Description & Statistics
The body of members of this family is about 9.5-11.2 mm long (Masner 1993). They are sexually dimorphic. Females have a sickle-shaped attenuated metasoma, males have a pedunculate metasoma. The mandibles are very huge. The pronotum has a sharp transverse ridge that is capable of sliding over the anterior part of the mesoscutum. The propodeum is cone-shaped, without a median keel. The metacoxa is inserted relatively remote from the propodeal foramen. The forewing usually has 5 closed cells and a relatively narrow stigma. The metasomal segment 1 (petiole) is very long and slender, and metasomal tergum 2 consists of 1 tergum that is not the longest segment. The ovipositor is extremely short, concealed insider the metasomal segment 8.
Some Neotropical species are light green and a few multicolored. In Australia one species has been reared from Stratiomyidae (Diptera). Adults of the Australian species are active during winter. In 2 undescribed Neotropical species (from Peru and Chile) the female is micropterous. The family has 2 genera and ca. 20 rare species, mostly in the New World tropics (Guerrero, Mexico to Argentina and Chile), with only a few additional ones in Australia and New Guinea. They are all apparently of Southern Hemispheric origin.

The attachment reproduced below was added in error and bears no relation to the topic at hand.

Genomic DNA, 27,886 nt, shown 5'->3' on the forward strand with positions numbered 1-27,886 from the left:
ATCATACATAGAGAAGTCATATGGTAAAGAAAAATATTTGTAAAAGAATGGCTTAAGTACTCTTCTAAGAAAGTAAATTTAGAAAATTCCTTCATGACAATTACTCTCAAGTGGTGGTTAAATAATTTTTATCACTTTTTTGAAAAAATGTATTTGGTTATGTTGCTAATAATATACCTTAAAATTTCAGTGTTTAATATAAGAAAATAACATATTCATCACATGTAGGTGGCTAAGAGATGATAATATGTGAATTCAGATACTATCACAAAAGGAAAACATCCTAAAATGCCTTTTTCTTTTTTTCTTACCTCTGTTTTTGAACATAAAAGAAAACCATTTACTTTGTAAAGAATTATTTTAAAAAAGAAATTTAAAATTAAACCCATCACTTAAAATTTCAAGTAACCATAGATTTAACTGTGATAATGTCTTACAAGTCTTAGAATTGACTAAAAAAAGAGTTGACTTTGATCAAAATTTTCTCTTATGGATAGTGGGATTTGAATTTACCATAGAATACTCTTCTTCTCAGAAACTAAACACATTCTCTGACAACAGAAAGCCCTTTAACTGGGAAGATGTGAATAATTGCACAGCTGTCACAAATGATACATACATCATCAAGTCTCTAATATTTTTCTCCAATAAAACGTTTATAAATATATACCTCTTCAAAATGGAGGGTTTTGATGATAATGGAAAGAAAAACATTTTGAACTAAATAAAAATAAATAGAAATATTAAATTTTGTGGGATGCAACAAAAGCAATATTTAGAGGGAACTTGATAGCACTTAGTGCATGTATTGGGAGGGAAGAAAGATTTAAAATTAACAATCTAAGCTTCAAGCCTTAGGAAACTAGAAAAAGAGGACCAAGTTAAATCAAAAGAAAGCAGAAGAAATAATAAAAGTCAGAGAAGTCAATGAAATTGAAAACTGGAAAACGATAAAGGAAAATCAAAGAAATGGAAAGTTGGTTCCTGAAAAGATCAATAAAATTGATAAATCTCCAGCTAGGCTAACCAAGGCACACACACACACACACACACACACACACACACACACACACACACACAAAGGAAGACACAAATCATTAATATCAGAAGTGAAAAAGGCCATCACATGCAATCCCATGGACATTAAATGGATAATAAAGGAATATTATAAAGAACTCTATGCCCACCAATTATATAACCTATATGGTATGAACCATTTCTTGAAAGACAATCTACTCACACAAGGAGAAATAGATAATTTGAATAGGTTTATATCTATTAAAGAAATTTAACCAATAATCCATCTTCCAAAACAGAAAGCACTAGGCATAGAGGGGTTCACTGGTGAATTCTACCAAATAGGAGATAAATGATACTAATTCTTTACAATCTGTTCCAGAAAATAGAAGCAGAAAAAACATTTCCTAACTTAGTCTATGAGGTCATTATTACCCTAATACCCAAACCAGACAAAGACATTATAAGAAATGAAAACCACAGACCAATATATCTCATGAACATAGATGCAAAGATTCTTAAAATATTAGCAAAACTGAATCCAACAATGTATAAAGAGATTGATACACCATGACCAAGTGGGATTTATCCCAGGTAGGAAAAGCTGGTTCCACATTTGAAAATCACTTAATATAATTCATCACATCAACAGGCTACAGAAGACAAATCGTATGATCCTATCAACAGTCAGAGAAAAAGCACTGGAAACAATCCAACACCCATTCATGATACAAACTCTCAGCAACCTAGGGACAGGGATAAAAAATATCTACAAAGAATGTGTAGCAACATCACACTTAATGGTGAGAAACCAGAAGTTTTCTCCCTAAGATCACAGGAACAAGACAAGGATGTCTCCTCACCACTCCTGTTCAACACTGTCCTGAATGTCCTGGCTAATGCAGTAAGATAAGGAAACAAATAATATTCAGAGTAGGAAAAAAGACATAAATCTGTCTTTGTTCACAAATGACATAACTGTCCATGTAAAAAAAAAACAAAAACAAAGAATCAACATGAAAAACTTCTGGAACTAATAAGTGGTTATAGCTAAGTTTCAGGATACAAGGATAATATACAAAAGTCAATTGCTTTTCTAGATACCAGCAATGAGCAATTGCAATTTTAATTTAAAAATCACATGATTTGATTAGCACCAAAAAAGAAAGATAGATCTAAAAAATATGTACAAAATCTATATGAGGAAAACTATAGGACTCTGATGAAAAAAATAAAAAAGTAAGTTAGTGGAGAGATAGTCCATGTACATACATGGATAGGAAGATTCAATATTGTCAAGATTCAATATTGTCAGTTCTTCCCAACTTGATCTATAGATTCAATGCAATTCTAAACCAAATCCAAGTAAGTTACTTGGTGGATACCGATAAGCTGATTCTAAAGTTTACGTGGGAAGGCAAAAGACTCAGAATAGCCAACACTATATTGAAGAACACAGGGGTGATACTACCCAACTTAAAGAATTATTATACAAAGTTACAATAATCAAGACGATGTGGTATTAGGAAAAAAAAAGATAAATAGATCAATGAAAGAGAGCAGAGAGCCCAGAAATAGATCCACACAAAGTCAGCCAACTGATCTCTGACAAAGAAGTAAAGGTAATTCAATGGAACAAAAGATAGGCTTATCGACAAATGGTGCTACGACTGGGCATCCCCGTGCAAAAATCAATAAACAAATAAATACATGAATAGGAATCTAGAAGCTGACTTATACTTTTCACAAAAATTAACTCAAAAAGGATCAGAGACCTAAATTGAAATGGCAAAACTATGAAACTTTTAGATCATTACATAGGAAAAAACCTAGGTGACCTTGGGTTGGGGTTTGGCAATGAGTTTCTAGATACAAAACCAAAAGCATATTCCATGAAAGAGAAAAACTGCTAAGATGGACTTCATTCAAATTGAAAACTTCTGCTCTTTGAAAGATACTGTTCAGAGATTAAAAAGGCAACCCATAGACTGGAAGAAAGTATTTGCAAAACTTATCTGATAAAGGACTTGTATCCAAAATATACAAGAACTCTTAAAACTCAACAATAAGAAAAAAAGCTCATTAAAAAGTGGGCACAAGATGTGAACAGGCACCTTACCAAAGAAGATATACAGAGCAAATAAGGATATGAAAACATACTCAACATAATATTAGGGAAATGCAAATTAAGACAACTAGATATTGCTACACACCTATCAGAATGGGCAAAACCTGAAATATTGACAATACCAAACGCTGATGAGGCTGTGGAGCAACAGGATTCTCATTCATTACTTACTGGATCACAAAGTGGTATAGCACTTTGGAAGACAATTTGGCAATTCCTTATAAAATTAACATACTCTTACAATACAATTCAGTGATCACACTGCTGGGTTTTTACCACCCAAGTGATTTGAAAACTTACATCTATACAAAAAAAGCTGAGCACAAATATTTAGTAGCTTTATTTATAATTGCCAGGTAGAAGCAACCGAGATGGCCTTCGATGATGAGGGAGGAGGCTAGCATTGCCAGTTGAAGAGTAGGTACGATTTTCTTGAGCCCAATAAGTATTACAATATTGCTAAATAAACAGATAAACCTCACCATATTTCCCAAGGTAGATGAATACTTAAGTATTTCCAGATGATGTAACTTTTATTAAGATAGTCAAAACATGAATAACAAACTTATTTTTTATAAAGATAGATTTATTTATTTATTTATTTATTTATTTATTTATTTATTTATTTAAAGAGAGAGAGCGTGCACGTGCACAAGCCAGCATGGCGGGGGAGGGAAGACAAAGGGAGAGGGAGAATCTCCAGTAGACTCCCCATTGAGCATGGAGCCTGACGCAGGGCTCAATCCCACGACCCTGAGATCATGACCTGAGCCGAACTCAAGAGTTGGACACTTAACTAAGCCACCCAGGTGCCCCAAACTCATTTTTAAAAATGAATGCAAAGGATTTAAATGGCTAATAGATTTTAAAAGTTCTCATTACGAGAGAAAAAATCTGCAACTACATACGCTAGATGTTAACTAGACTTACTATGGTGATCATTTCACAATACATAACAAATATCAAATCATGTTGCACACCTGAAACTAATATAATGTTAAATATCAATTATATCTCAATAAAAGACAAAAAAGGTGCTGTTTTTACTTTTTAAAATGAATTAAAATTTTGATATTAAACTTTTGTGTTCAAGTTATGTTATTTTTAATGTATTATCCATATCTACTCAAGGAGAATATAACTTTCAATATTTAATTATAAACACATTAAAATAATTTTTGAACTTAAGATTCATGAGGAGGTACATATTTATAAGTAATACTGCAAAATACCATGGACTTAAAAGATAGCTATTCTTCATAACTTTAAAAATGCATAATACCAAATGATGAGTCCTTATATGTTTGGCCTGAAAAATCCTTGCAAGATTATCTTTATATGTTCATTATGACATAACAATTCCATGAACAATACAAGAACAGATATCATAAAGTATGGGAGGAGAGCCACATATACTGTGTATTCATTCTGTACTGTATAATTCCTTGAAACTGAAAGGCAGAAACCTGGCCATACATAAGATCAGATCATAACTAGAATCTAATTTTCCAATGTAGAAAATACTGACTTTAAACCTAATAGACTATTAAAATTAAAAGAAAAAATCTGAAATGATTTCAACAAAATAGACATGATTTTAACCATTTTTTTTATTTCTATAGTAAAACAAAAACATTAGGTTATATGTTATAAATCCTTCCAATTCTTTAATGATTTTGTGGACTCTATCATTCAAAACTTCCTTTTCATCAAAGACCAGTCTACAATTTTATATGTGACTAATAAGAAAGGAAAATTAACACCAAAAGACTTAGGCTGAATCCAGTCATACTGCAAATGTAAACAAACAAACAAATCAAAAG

Key references are Naumann (1985), and Schultz (1911), Musetti & Johnson (2000).
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Musetti, L. & N. F. Johnson.. 2000: First documented record of Monomachidae (Hymenoptera: Proctotrupoidea) in New Guinea, and description of two new species. Proceedings of the Entomological Society of Washington, 102: 957-963.
Musetti, L. & N. F. Johnson. 2004: Revision of the New World species of the genus Monomachus Klug (Hymenoptera: Proctotrupoidea, Monomachidae). Canadian entomologist, 136: 501-552.
Naumann, I. D. 1985: The Australian species of Monomachidae (Hymenoptera: Proctotrupoidea), with a revised diagnosis of the family. Journal of the Australian Entomological Society, 24: 261-274.